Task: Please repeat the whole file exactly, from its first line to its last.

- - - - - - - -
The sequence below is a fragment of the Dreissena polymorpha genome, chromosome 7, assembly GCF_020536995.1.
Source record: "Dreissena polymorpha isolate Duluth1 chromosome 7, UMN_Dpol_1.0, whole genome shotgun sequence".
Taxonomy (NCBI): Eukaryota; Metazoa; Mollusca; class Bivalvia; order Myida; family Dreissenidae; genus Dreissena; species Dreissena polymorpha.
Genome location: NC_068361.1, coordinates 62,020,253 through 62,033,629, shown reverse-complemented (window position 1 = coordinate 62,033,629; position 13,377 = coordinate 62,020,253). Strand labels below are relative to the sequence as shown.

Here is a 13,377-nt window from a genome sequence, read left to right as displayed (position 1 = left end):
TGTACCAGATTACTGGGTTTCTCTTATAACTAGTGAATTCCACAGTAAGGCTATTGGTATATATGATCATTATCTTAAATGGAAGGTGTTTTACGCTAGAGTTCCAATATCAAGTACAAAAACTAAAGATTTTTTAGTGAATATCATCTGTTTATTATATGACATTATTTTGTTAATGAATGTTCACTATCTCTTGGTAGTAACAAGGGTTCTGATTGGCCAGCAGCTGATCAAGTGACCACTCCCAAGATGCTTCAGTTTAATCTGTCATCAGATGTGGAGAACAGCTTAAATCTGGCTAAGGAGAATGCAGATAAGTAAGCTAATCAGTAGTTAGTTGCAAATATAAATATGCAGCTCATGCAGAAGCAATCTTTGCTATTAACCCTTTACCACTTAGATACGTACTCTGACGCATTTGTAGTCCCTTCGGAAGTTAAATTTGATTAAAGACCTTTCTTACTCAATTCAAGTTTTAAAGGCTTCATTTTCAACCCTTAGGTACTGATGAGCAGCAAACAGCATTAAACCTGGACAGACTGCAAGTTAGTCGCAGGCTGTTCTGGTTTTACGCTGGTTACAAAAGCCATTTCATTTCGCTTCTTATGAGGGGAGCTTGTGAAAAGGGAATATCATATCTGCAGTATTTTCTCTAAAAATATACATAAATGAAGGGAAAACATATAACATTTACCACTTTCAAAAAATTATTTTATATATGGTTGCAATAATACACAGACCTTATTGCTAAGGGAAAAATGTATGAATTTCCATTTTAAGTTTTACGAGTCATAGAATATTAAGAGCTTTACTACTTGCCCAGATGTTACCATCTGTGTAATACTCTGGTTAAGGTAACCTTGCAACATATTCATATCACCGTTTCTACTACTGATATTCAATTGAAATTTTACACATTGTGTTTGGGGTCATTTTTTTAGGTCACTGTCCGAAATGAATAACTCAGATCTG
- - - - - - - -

The sequence below is a fragment of the Dreissena polymorpha genome, chromosome 7, assembly GCF_020536995.1.
Source record: "Dreissena polymorpha isolate Duluth1 chromosome 7, UMN_Dpol_1.0, whole genome shotgun sequence".
Taxonomy (NCBI): Eukaryota; Metazoa; Mollusca; class Bivalvia; order Myida; family Dreissenidae; genus Dreissena; species Dreissena polymorpha.
Genome location: NC_068361.1, coordinates 62,020,253 through 62,033,629, shown reverse-complemented (window position 1 = coordinate 62,033,629; position 13,377 = coordinate 62,020,253). Strand labels below are relative to the sequence as shown.

Here is a 13,377-nt window from a genome sequence, read left to right as displayed (position 1 = left end):
TGTACCAGATTACTGGGTTTCTCTTATAACTAGTGAATTCCACAGTAAGGCTATTGGTATATATGATCATTATCTTAAATGGAAGGTGTTTTACGCTAGAGTTCCAATATCAAGTACAAAAACTAAAGATTTTTTAGTGAATATCATCTGTTTATTATATGACATTATTTTGTTAATGAATGTTCACTATCTCTTGGTAGTAACAAGGGTTCTGATTGGCCAGCAGCTGATCAAGTGACCACTCCCAAGATGCTTCAGTTTAATCTGTCATCAGATGTGGAGAACAGCTTAAATCTGGCTAAGGAGAATGCAGATAAGTAAGCTAATCAGTAGTTAGTTGCAAATATAAATATGCAGCTCATGCAGAAGCAATCTTTGCTATTAACCCTTTACCACTTAGATACGTACTCTGACGCATTTGTAGTCCCTTCGGAAGTTAAATTTGATTAAAGACCTTTCTTACTCAATTCAAGTTTTAAAGGCTTCATTTTCAACCCTTAGGTACTGATGAGCAGCAAACAGCATTAAACCTGGACAGACTGCAAGTTAGTCGCAGGCTGTTCTGGTTTTACGCTGGTTACAAAAGCCATTTCATTTCGCTTCTTATGAGGGGAGCTTGTGAAAAGGGAATATCATATCTGCAGTATTTTCTCTAAAAATATACATAAATGAAGGGAAAACATATAACATTTACCACTTTCAAAAAATTATTTTATATATGGTTGCAATAATACACAGACCTTATTGCTAAGGGAAAAATGTATGAATTTCCATTTTAAGTTTTACGAGTCATAGAATATTAAGAGCTTTACTACTTGCCCAGATGTTACCATCTGTGTAATACTCTGGTTAAGGTAACCTTGCAACATATTCATATCACCGTTTCTACTACTGATATTCAATTGAAATTTTACACATTGTGTTTGGGGTCATTTTTTTAGGTCACTGTCCGAAATGAATAACTCAGATCTG